That's a big quizhee, and that means each of you moved a LOT of snow!
I bet it was a blast for the kids ... and for you.
Our cut-off temperature for sleeping in quinzhees in our Outdoor Adventure club at the school I teach at here in Manitoba is anything above -3C (about +27F). Reason: a school group in Ontario lost 2 of 4 students who were in a wet quinzhee collapse disaster that happened after students and leaders were sleeping. I don't know the details - the Coroner's Report has yet to be published - but it sounds like both the temperature and the shape of this quinzhee may both have played a role.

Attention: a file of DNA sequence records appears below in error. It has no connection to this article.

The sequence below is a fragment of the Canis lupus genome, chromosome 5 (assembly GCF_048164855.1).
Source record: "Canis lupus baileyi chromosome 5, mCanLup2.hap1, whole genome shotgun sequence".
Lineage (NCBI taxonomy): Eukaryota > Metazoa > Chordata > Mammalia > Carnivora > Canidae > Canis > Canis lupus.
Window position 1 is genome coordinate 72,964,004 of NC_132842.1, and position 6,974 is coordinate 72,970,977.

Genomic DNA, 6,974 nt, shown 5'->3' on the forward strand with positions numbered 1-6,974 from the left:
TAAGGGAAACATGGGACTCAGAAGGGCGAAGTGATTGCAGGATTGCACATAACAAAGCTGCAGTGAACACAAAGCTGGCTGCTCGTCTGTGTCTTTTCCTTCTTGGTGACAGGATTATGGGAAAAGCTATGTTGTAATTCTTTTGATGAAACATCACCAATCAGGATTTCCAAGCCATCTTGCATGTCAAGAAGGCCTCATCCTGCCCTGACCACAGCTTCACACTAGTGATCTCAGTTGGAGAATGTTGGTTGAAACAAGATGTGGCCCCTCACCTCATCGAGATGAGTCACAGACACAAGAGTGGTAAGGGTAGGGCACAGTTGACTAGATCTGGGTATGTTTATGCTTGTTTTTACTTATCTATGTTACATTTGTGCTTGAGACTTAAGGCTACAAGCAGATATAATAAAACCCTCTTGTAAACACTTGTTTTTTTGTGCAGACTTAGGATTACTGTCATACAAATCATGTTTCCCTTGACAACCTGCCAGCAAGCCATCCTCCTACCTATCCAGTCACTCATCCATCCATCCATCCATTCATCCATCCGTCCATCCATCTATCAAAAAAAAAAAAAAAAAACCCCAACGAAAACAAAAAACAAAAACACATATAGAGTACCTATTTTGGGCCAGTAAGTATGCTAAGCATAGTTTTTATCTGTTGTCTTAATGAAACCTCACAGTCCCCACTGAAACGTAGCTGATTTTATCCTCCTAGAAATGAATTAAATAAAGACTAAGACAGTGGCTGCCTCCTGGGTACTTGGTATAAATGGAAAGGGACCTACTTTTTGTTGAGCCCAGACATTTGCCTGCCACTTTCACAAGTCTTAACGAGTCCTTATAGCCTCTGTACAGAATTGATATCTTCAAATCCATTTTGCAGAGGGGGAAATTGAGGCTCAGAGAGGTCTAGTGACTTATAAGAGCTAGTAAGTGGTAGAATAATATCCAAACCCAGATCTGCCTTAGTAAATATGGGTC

Of course there are many other factors besides outside temperature and shape that are important when it comes to snow structure stability, too: types of snow used, prep. of site, how well the snow is "worked" before letting it sinter, temperature gradient in snowpack, humidity in the snowpack, length of time after piling and before excavating, temperature change between piling and excavating, amount of direct sun, being on ice or on land, excavation procedure .... it'll be pretty interesting if the Coroner reports any recommendations.